Tonga will go into lockdown after several cases of Covid were recorded in the capital city Nuku’alofa.
Prime Minister Siaosi Sovaleni said on Tuesday two port workers had tested positive. Officials later confirmed three more cases in family members.
The South Pacific nation had previously managed to stay virus-free.
The outbreak comes as Tongans try to recover from a deadly volcanic eruption and tsunami which left three dead and damaged homes and infrastructure.
Tonga had avoided Covid outbreaks by closing its borders to the outside world in early 2020.
But since the eruption it has since been heavily dependent on foreign aid for supplies of fresh drinking water, shelter kits and rescue equipment.
So far, foreign aid deliveries there have been handled using contactless protocols to stop the virus spreading from abroad.
They include leaving humanitarian supplies in isolation for three days before they are handled by Tongans.
Australia, New Zealand, the United States, China, France, Fiji and the UK have all sent ships carrying supplies.
Last week however, a Covid outbreak hit the HMAS Adelaide – a crucial Australian relief ship bound for the island nation – with dozens of crew members infected.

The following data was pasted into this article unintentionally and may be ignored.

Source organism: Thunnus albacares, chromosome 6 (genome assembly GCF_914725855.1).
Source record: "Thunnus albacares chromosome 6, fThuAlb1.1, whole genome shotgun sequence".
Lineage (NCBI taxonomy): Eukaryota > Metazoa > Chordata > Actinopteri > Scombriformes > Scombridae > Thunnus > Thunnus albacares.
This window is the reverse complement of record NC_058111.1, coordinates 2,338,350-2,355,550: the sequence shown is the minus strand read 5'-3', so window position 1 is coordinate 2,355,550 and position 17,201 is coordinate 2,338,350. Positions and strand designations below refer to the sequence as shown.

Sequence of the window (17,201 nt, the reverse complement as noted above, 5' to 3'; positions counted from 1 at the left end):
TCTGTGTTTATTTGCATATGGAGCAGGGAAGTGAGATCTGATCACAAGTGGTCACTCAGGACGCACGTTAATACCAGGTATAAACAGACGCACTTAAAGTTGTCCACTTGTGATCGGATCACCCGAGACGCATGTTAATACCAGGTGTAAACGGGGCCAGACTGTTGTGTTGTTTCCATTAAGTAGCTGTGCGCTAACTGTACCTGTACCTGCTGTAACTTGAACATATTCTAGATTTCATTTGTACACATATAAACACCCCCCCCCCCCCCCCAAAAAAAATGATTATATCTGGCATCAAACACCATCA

The ship eventually docked at the capital’s port. The Tongan government is investigating but says it does not believe there is a link to the vessel.
The Australian Defence Force’s operations chief said on Wednesday workers who tested positive had been working in a different area of the port to where the warship was and said there was “no evidence” the cases were linked.
“We unloaded in a manner that was Covid-friendly, contactless, in line with arrangements made with Tongan officials at the wharf,” Lieutenant General Greg Bilton told Sky News Australia.
The ship will take back samples from the Tongan cases so that an Australian health facility can assess the strain and find out which country it came from.
In a national address late on Tuesday, Mr Sovaleni confirmed the Covid cases and said Tonga would enter lockdown from 18:00 local time (05:00 GMT) Wednesday, with the situation reviewed every 48 hours.
“The most important issue at the moment is to slow down and stop those who have been affected,” he said, adding that “no boat will be allowed to go from one island to another, no more (domestic) aeroplane flights”.
At least 83% of Tonga’s 106,000 strong population have received double doses of the Covid vaccine. However, the remoteness of some of these island communities, many with limited healthcare resources, makes them particularly vulnerable to an outbreak.
Drew Havea, chair of the Civil Society Forum of Tonga, said: “We assume the worst, that there are going to be more.
“I think the hope now is that we all stick together and find out how big this thing is for Tonga,” he told the BBC from Nuku’alofa.